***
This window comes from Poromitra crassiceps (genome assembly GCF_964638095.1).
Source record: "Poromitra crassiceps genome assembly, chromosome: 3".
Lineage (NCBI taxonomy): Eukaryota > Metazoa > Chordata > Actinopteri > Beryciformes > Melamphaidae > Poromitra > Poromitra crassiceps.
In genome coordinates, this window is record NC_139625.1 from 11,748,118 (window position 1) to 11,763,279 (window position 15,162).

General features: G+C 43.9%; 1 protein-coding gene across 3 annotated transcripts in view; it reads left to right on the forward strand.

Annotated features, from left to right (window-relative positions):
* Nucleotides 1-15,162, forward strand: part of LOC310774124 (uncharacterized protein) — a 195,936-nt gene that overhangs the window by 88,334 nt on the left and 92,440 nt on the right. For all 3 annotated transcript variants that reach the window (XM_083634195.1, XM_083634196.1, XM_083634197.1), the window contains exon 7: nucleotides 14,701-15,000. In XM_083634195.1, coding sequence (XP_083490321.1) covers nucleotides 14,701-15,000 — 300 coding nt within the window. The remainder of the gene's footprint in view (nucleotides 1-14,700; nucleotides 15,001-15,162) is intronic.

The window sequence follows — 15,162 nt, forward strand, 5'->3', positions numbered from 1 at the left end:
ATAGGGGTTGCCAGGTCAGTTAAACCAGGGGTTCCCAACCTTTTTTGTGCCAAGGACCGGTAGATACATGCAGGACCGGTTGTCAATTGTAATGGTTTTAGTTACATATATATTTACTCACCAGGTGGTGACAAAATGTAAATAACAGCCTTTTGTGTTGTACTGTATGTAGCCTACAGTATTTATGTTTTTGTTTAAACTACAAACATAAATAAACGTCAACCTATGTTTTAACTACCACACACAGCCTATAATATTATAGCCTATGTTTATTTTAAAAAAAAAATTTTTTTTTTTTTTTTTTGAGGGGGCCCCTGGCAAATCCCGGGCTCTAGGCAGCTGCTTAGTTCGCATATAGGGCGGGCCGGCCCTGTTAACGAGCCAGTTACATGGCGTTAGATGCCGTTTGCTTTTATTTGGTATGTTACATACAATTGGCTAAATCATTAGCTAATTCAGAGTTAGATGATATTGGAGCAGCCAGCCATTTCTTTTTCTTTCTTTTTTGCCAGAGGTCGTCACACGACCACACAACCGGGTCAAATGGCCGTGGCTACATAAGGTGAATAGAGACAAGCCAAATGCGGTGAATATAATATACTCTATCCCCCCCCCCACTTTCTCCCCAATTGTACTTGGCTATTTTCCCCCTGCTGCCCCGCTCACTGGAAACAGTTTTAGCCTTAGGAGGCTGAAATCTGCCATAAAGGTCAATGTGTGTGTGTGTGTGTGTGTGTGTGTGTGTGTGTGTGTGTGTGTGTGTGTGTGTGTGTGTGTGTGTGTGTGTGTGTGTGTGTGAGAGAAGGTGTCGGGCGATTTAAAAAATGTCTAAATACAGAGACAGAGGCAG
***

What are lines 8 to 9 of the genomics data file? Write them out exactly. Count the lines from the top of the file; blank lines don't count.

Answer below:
The window sequence follows — 15,162 nt, forward strand, 5'->3', positions numbered from 1 at the left end:
ATAGGGGTTGCCAGGTCAGTTAAACCAGGGGTTCCCAACCTTTTTTGTGCCAAGGACCGGTAGATACATGCAGGACCGGTTGTCAATTGTAATGGTTTTAGTTACATATATATTTACTCACCAGGTGGTGACAAAATGTAAATAACAGCCTTTTGTGTTGTACTGTATGTAGCCTACAGTATTTATGTTTTTGTTTAAACTACAAACATAAATAAACGTCAACCTATGTTTTAACTACCACACACAGCCTATAATATTATAGCCTATGTTTATTTTAAAAAAAAAATTTTTTTTTTTTTTTTTTGAGGGGGCCCCTGGCAAATCCCGGGCTCTAGGCAGCTGCTTAGTTCGCATATAGGGCGGGCCGGCCCTGTTAACGAGCCAGTTACATGGCGTTAGATGCCGTTTGCTTTTATTTGGTATGTTACATACAATTGGCTAAATCATTAGCTAATTCAGAGTTAGATGATATTGGAGCAGCCAGCCATTTCTTTTTCTTTCTTTTTTGCCAGAGGTCGTCACACGACCACACAACCGGGTCAAATGGCCGTGGCTACATAAGGTGAATAGAGACAAGCCAAATGCGGTGAATATAATATACTCTATCCCCCCCCCCACTTTCTCCCCAATTGTACTTGGCTATTTTCCCCCTGCTGCCCCGCTCACTGGAAACAGTTTTAGCCTTAGGAGGCTGAAATCTGCCATAAAGGTCAATGTGTGTGTGTGTGTGTGTGTGTGTGTGTGTGTGTGTGTGTGTGTGTGTGTGTGTGTGTGTGTGTGTGTGTGTGTGTGTGTGTGAGAGAAGGTGTCGGGCGATTTAAAAAATGTCTAAATACAGAGACAGAGGCAG